Recent Drafts, New Trades Change NBA Landscape


Graphic by Elenna Mach

Recent changes to NBA teams prompt more parity and competition within the league and gives it a new, exciting feel.

Jack Horan, Game Story Editor

The 2019-20 NBA season is underway, and the league has the most competition it has seen since the 2010-11 season, giving it a much different feel and exciting fans. 

The free agency period last offseason shook up the NBA entirely, with the Los Angeles Clippers and Lakers being deemed the champions of free agency. The Clippers added two-time Defensive Player of the Year Kawhi Leonard and traded a plethora of draft picks to acquire All-Star Paul George. Meanwhile, the Lakers traded the talents of Lonzo Ball, Josh Hart and Brandon Ingram as well as a plethora of draft picks to pair up Anthony Davis with four-time MVP LeBron James. The battle for Los Angeles will be close as both teams are legitimate title contenders.

The Brooklyn Nets got stronger with former MVP Kevin Durant defecting to the Nets after tearing his achilles tendon while on the Golden State Warriors, and he was joined by Kyrie Irving. The Boston Celtics replaced Irving with All-Star point guard Kemba Walker to pair up with the young duo Jason Tatum and Jaylen Brown. 

“When Durant comes back to the Nets next year, they are going to be immediate championship favorites,” junior Aloye Ekpesomhegbe said.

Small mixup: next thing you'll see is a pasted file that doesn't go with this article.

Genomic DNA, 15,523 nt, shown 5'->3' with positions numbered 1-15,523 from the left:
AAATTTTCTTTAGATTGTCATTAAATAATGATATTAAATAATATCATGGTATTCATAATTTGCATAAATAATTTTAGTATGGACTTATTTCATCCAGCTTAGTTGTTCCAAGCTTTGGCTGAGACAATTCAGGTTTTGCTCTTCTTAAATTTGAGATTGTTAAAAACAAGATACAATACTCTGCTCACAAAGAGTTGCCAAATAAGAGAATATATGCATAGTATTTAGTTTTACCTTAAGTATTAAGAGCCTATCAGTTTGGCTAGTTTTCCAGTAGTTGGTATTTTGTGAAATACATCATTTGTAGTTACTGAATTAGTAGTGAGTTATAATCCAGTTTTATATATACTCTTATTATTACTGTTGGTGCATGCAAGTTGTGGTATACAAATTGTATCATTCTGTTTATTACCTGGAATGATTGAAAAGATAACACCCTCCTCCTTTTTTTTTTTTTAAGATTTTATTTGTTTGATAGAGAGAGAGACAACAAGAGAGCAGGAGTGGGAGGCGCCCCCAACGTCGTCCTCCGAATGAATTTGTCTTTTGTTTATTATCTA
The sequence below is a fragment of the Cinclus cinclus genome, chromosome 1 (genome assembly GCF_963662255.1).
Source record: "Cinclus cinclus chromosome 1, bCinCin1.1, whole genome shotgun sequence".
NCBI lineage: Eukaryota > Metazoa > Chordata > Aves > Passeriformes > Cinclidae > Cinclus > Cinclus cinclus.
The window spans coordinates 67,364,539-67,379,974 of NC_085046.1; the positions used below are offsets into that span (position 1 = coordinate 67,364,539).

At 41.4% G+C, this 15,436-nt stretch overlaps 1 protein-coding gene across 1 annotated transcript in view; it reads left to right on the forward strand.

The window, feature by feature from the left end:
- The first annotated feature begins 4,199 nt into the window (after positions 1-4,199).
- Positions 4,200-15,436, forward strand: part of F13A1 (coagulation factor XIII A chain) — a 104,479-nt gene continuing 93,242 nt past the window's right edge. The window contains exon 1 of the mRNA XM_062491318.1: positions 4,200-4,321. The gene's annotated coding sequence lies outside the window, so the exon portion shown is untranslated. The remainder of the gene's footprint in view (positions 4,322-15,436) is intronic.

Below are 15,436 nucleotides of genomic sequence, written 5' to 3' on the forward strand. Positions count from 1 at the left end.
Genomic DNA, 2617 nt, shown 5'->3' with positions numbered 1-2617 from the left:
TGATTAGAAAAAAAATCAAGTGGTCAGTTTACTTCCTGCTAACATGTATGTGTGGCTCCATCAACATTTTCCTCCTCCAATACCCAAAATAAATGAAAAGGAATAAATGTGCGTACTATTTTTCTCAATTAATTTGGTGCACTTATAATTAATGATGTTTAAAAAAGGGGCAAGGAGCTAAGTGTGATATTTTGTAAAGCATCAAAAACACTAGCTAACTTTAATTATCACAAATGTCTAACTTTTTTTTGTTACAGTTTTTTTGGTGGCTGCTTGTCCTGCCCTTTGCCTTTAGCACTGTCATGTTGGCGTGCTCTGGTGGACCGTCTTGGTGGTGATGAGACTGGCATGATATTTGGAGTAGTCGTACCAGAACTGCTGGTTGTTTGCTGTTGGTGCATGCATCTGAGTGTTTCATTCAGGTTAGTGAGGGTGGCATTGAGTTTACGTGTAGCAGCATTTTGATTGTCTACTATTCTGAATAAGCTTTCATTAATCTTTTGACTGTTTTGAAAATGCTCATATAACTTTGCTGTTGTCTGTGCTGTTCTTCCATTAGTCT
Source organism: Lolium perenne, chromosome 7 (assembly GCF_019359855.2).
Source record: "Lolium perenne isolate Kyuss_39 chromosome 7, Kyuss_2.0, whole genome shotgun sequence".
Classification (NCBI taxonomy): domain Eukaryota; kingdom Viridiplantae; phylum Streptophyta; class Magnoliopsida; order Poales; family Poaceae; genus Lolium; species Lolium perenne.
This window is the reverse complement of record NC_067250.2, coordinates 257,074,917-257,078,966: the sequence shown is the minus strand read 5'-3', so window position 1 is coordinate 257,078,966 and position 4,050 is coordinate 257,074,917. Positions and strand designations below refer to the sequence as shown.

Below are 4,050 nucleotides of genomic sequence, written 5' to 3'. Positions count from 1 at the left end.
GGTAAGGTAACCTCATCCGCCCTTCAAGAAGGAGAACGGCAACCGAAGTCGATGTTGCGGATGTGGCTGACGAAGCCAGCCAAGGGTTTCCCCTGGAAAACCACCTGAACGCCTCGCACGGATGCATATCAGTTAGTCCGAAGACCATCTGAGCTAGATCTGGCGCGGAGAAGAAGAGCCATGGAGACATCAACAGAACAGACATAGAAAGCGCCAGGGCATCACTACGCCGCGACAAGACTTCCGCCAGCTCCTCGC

This year’s rookie class is also one of the most hyped since the 2003 NBA draft, headlined by Zion Williamson. At Duke University, Williamson showed that while he might not be able to shoot the best, he can dominate the paint with his physicality and athleticism. As a result, he gained a major following, with many fans claiming he is the next LeBron. Although, Williamson is a boom-or-bust pick because of his history of knee problems, most recently, a torn meniscus that will keep him out for six to eight weeks, he still has the potential to be a generational talent.

When many fans believed the big moves of the offseason were over, there was another change to the landscape of the NBA. Point guard Russell Westbrook was traded from the Oklahoma City Thunder to team up with his former teammate, shooting guard James Harden, in Houston.

“Harden and Westbrook are going to be so fun to watch this year; they are probably going to average a triple double together,” sophomore Nia Newman said.

As of Dec. 5, the Golden State Warriors have disappointed most, starting off the season 4-19 despite having had more than 50 wins each season for the past five seasons. Early in the season, two-time MVP Stephen Curry went down with a broken hand and all-star Klay Thompson is out with a torn ACL, leaving the team in shambles. 

“The Warriors stink right now and I don’t think Stephen Curry can fix it,” history teacher Michael Celenza said. “I think they have to rebuild through the draft over the next couple of years.”

On the contrary, the Miami Heat has surpassed expectations with the addition of Jimmy Butler. The emergence of rookies Tyler Herro and Kendrick Nunn have led to the Heat being the team to beat having a 15-6 record through Dec 5. The team has a selfless offense with six players that score ten or more points per game.

This season any team can win the NBA championship title. This past offseason took away superteams which have plagued the league ever since James’ decision in 2010, making games predictable. This year’s offseason not only helped the NBA as a business, but the game of basketball as a whole.